Inside Alaffia’s Purpose-driven Transformation

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  • Alaffia's growth has created six cooperatives in Togo for the collection and production of ingredients such as coconut and shea, as well as a network of about 50 artisan sewists, whose wares Alaffia retails under the Queen Alaffia label.
  • Alaffia’s body, skin and hair care business has since expanded to a massive warehouse and more than 100 employees, a thriving retail expansion and a growing network of fair trade relationships in West Africa.
  • The brand’s value lines, Everyday Shea and Everyday Coconut, comprise Body Wash in a range of scents.
  • Alaffia's neem, turmeric, coconut and reishi products have a contemporary feel that includes a hand-drawn look.
  • Alaffia's Authentic range is formulated with shea and palm oil, as well as potash made from shea nut husks and plantain leaves, which are purported to be detoxifying.
  • Alaffia began in 2004 as a kitchen project founded by husband-wife team Olowo-n’djo Tchala and Prairie Rose Hyde.

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Today’s consumers want brands with a backstory, transparent origin and an ethical positioning. But wanting to do good is easy. Doing good is hard. No one knows this more than Alaffia, a personal care brand based in Olympia, Washington.

Alaffia began in 2004 as a kitchen project founded by husband-wife team Olowo-n’djo Tchala and Prairie Rose Hyde. The founders’ original vision was to sell bulk fair-trade products from Togo in West Africa, such as shea and coconut oil, baobab and neem. However, the owners soon realized that, in order to spur sales, they would need to begin formulating products containing these pure ingredients.

Alaffia’s body, skin and hair care business has since expanded to a massive warehouse and more than 100 employees, a thriving retail expansion and a growing network of fair trade relationships in West Africa.

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Today, Alaffia retails in nationwide retailers such as Target, TJX and Marshalls, independent stores and coops, as well as 10 international markets, including South Korea, Australia, Germany, Canada, Poland, The Netherlands and the United Kingdom. It also manufactures Whole Foods’ Good Soap range of products. As shelf space for natural products grows, further expansion into nationwide retailers is likely.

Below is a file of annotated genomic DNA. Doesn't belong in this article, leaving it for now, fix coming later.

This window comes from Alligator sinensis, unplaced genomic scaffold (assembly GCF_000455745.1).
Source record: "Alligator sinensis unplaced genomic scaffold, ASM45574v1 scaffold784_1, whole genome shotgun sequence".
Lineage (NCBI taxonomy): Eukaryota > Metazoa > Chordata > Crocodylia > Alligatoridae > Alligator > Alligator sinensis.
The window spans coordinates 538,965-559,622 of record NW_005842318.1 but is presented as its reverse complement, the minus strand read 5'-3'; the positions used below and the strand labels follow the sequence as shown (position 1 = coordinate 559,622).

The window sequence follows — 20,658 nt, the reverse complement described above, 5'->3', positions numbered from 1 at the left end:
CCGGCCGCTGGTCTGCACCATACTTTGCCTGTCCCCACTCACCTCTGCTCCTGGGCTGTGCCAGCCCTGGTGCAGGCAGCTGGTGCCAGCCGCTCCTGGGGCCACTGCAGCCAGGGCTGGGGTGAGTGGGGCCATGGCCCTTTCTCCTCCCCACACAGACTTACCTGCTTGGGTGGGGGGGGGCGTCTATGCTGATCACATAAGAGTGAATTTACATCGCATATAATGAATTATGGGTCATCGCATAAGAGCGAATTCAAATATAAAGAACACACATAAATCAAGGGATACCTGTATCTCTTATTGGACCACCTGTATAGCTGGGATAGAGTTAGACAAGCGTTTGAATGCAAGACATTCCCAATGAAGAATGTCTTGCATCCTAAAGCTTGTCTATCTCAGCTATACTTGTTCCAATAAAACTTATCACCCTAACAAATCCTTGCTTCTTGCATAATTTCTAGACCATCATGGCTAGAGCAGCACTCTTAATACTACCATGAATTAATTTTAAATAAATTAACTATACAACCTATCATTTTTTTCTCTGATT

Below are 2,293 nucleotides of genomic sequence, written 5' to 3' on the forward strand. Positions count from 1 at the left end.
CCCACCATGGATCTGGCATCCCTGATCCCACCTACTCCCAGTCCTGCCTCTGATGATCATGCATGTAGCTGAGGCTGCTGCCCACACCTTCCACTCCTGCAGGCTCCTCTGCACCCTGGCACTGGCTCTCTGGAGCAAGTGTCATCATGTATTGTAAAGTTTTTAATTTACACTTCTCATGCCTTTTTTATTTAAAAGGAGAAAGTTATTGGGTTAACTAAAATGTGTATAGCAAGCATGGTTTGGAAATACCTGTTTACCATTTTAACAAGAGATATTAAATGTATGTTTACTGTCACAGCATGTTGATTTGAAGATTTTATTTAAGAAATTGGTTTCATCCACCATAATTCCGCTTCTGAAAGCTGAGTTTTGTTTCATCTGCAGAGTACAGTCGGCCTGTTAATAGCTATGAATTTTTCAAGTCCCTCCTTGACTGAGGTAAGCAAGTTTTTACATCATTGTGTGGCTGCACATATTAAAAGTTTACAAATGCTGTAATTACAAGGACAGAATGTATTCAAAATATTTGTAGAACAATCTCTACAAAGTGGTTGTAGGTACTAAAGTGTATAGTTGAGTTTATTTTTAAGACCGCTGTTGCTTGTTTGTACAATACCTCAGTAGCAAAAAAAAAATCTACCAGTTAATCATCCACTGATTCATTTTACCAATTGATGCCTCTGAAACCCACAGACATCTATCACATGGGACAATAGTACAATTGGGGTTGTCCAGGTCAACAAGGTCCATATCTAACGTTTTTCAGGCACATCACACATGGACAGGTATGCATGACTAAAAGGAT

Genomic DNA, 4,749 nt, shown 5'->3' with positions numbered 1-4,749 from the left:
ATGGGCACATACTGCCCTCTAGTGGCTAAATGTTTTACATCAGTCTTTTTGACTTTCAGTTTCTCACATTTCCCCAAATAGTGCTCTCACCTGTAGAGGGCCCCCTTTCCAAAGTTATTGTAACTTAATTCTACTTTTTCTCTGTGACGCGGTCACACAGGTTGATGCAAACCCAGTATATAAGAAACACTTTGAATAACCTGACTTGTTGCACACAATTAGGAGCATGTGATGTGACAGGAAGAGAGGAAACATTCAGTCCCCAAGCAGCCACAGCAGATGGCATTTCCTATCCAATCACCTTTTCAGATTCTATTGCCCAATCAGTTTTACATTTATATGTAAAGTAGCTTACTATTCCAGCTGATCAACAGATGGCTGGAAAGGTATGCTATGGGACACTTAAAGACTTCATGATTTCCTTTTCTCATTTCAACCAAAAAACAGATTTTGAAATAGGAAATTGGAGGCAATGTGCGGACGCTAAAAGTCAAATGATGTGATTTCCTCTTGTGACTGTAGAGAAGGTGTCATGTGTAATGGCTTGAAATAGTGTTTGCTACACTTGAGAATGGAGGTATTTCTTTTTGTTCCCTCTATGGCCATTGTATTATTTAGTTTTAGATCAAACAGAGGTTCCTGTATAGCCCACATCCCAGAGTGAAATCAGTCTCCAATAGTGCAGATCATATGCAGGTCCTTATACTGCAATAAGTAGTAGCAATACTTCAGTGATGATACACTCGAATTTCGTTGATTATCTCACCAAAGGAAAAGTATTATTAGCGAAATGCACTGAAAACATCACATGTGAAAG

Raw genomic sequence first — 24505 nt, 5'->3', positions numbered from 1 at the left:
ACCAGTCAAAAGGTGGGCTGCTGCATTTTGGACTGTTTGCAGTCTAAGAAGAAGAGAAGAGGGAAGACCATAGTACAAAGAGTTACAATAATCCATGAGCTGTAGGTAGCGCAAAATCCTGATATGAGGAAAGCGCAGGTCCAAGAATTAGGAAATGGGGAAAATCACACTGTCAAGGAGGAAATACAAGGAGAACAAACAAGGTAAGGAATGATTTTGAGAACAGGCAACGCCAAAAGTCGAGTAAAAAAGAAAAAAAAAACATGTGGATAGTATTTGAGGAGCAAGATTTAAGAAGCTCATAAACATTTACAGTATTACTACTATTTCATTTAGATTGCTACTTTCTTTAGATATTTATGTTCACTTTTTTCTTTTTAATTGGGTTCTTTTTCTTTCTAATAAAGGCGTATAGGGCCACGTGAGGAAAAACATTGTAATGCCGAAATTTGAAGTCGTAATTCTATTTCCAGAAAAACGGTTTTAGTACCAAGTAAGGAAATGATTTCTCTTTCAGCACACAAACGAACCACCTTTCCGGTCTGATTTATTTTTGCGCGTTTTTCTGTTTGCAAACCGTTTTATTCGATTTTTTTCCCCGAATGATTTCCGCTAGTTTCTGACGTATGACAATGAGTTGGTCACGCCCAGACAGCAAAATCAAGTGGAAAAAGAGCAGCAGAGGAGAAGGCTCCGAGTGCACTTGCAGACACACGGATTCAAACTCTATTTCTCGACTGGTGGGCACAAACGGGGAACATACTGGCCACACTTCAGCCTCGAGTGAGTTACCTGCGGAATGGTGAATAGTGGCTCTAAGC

The Products

The brand’s value lines, Everyday Shea and Everyday Coconut, comprise Body Wash in a range of scents, including Lavender, Lemon Lavender and Vanilla Mint, as well as Hydrating Body Lotion, available in Coconut Pineapple and Purely Coconut variations, and Babies & Up Bubble Bath in Coconut Chamomile and Coconut Strawberry variations. Alaffia also produces a neem and turmeric line for general skin types.

Alaffia has even introduced an array of deodorants with key ingredients such as coconut, bergamot, neem, lavender, turmeric, vetiver, mandarin and ginger.

The Authentic range includes products such as Authentic African Black Soap and Africa’s Secret Multipurpose Skin Cream. The products are formulated with shea and palm oil, as well as potash made from shea nut husks and plantain leaves, which are purported to be detoxifying.

The Beautiful Curls range, which Hyde created for her daughters, includes hair care products such as the Wavy to Curly Defining Gel and Curly to Kinky Activating Leave-In Conditioner. Alaffia has even introduced an array of deodorants with key ingredients such as coconut, bergamot, neem, lavender, turmeric, vetiver, mandarin and ginger.

Alaffia has embraced the heritage of its ingredient source in its design. The neem, turmeric, coconut and reishi products have a contemporary look that includes a hand-drawn look. 

Impacting Lives

The company’s growth has created six cooperatives in Togo for the collection and production of ingredients such as coconut and shea, as well as a network of about 50 artisan sewists, whose wares Alaffia retails under the Queen Alaffia label.

Ten percent of Alaffia’s sales go back to those empowerment programs in Togo, which benefit more than 40 ethnic groups.

Ten percent of Alaffia’s sales go back to those empowerment programs in Togo, which benefit more than 40 ethnic groups. The company supports reforestation, women’s empowerment and educational projects for local communities, while also supporting the regional fight against female genital mutilation.

It took time for the brand to build trust with locals, said Anne Gamab, Alaffia’s communications liaison. Tchala and Hyde were based in the United States when the company was founded. So Alaffia built its base slowly, beginning with a cooperative of 50 women. As trust was built, the relationships quickly expanded.

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